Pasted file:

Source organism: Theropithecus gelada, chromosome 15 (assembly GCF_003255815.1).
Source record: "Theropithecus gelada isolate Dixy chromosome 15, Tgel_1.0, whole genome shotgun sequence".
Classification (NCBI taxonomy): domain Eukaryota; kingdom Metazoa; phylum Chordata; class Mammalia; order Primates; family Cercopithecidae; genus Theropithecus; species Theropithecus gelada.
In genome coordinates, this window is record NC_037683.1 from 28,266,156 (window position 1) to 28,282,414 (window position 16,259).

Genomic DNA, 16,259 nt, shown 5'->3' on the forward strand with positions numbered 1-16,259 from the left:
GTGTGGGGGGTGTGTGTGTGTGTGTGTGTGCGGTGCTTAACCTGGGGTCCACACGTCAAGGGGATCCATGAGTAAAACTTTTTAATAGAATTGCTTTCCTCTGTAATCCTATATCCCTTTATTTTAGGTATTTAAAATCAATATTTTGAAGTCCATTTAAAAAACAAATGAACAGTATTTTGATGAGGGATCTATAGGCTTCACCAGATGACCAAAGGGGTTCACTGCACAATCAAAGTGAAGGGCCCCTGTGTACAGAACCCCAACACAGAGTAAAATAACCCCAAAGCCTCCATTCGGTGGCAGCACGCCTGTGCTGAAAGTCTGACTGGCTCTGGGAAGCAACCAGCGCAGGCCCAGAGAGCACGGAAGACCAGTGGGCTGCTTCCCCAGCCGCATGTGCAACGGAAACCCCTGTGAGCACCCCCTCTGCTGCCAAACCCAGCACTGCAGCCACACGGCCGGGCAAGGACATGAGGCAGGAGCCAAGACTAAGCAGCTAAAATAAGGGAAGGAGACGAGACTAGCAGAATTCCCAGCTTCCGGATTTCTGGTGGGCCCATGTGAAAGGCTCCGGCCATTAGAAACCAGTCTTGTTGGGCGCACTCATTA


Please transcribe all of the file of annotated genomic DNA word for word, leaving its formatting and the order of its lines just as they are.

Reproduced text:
Source organism: Theropithecus gelada, chromosome 15 (assembly GCF_003255815.1).
Source record: "Theropithecus gelada isolate Dixy chromosome 15, Tgel_1.0, whole genome shotgun sequence".
Classification (NCBI taxonomy): domain Eukaryota; kingdom Metazoa; phylum Chordata; class Mammalia; order Primates; family Cercopithecidae; genus Theropithecus; species Theropithecus gelada.
In genome coordinates, this window is record NC_037683.1 from 28,266,156 (window position 1) to 28,282,414 (window position 16,259).

Genomic DNA, 16,259 nt, shown 5'->3' on the forward strand with positions numbered 1-16,259 from the left:
GTGTGGGGGGTGTGTGTGTGTGTGTGTGTGCGGTGCTTAACCTGGGGTCCACACGTCAAGGGGATCCATGAGTAAAACTTTTTAATAGAATTGCTTTCCTCTGTAATCCTATATCCCTTTATTTTAGGTATTTAAAATCAATATTTTGAAGTCCATTTAAAAAACAAATGAACAGTATTTTGATGAGGGATCTATAGGCTTCACCAGATGACCAAAGGGGTTCACTGCACAATCAAAGTGAAGGGCCCCTGTGTACAGAACCCCAACACAGAGTAAAATAACCCCAAAGCCTCCATTCGGTGGCAGCACGCCTGTGCTGAAAGTCTGACTGGCTCTGGGAAGCAACCAGCGCAGGCCCAGAGAGCACGGAAGACCAGTGGGCTGCTTCCCCAGCCGCATGTGCAACGGAAACCCCTGTGAGCACCCCCTCTGCTGCCAAACCCAGCACTGCAGCCACACGGCCGGGCAAGGACATGAGGCAGGAGCCAAGACTAAGCAGCTAAAATAAGGGAAGGAGACGAGACTAGCAGAATTCCCAGCTTCCGGATTTCTGGTGGGCCCATGTGAAAGGCTCCGGCCATTAGAAACCAGTCTTGTTGGGCGCACTCATTA